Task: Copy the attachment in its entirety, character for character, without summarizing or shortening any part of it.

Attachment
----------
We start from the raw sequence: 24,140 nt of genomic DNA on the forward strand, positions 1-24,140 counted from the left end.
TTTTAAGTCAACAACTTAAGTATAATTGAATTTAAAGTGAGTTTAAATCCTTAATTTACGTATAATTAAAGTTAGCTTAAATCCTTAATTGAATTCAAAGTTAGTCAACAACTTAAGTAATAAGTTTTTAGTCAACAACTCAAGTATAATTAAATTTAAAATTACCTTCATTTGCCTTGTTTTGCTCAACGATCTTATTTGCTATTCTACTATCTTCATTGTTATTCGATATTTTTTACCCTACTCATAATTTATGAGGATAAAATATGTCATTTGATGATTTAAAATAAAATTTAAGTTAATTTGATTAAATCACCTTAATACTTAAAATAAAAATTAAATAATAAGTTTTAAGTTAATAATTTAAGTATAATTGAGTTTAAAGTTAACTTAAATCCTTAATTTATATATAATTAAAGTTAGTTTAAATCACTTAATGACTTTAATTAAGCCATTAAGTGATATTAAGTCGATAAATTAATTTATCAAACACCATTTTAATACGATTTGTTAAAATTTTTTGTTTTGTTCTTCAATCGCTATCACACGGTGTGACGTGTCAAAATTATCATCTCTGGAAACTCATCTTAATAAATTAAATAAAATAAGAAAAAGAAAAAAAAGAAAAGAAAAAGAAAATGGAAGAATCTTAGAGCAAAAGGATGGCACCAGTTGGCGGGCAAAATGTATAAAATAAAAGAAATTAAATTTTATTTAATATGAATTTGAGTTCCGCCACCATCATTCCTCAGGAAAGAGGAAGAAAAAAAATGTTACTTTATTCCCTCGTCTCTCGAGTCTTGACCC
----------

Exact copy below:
We start from the raw sequence: 24,140 nt of genomic DNA on the forward strand, positions 1-24,140 counted from the left end.
TTTTAAGTCAACAACTTAAGTATAATTGAATTTAAAGTGAGTTTAAATCCTTAATTTACGTATAATTAAAGTTAGCTTAAATCCTTAATTGAATTCAAAGTTAGTCAACAACTTAAGTAATAAGTTTTTAGTCAACAACTCAAGTATAATTAAATTTAAAATTACCTTCATTTGCCTTGTTTTGCTCAACGATCTTATTTGCTATTCTACTATCTTCATTGTTATTCGATATTTTTTACCCTACTCATAATTTATGAGGATAAAATATGTCATTTGATGATTTAAAATAAAATTTAAGTTAATTTGATTAAATCACCTTAATACTTAAAATAAAAATTAAATAATAAGTTTTAAGTTAATAATTTAAGTATAATTGAGTTTAAAGTTAACTTAAATCCTTAATTTATATATAATTAAAGTTAGTTTAAATCACTTAATGACTTTAATTAAGCCATTAAGTGATATTAAGTCGATAAATTAATTTATCAAACACCATTTTAATACGATTTGTTAAAATTTTTTGTTTTGTTCTTCAATCGCTATCACACGGTGTGACGTGTCAAAATTATCATCTCTGGAAACTCATCTTAATAAATTAAATAAAATAAGAAAAAGAAAAAAAAGAAAAGAAAAAGAAAATGGAAGAATCTTAGAGCAAAAGGATGGCACCAGTTGGCGGGCAAAATGTATAAAATAAAAGAAATTAAATTTTATTTAATATGAATTTGAGTTCCGCCACCATCATTCCTCAGGAAAGAGGAAGAAAAAAAATGTTACTTTATTCCCTCGTCTCTCGAGTCTTGACCC